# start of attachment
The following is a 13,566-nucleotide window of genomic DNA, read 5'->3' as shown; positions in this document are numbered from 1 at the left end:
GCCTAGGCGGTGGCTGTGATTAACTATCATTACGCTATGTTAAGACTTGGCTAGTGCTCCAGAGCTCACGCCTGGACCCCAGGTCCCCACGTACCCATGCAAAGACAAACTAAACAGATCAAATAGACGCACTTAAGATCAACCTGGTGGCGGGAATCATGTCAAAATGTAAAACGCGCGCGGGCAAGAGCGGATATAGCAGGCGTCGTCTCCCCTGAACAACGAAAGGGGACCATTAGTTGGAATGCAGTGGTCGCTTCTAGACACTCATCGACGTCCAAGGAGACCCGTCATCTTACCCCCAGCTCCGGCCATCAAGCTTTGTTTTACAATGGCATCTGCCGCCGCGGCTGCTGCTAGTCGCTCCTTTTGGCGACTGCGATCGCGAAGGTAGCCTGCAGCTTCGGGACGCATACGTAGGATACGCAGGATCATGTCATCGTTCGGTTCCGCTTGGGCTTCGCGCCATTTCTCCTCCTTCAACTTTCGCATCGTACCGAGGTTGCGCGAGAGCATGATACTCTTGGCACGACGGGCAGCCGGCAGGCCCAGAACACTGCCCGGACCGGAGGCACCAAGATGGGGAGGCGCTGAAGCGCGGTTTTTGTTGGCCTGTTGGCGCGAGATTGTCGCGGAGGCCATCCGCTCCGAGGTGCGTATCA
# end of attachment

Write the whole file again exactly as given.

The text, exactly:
The following is a 13,566-nucleotide window of genomic DNA, read 5'->3' as shown; positions in this document are numbered from 1 at the left end:
GCCTAGGCGGTGGCTGTGATTAACTATCATTACGCTATGTTAAGACTTGGCTAGTGCTCCAGAGCTCACGCCTGGACCCCAGGTCCCCACGTACCCATGCAAAGACAAACTAAACAGATCAAATAGACGCACTTAAGATCAACCTGGTGGCGGGAATCATGTCAAAATGTAAAACGCGCGCGGGCAAGAGCGGATATAGCAGGCGTCGTCTCCCCTGAACAACGAAAGGGGACCATTAGTTGGAATGCAGTGGTCGCTTCTAGACACTCATCGACGTCCAAGGAGACCCGTCATCTTACCCCCAGCTCCGGCCATCAAGCTTTGTTTTACAATGGCATCTGCCGCCGCGGCTGCTGCTAGTCGCTCCTTTTGGCGACTGCGATCGCGAAGGTAGCCTGCAGCTTCGGGACGCATACGTAGGATACGCAGGATCATGTCATCGTTCGGTTCCGCTTGGGCTTCGCGCCATTTCTCCTCCTTCAACTTTCGCATCGTACCGAGGTTGCGCGAGAGCATGATACTCTTGGCACGACGGGCAGCCGGCAGGCCCAGAACACTGCCCGGACCGGAGGCACCAAGATGGGGAGGCGCTGAAGCGCGGTTTTTGTTGGCCTGTTGGCGCGAGATTGTCGCGGAGGCCATCCGCTCCGAGGTGCGTATCA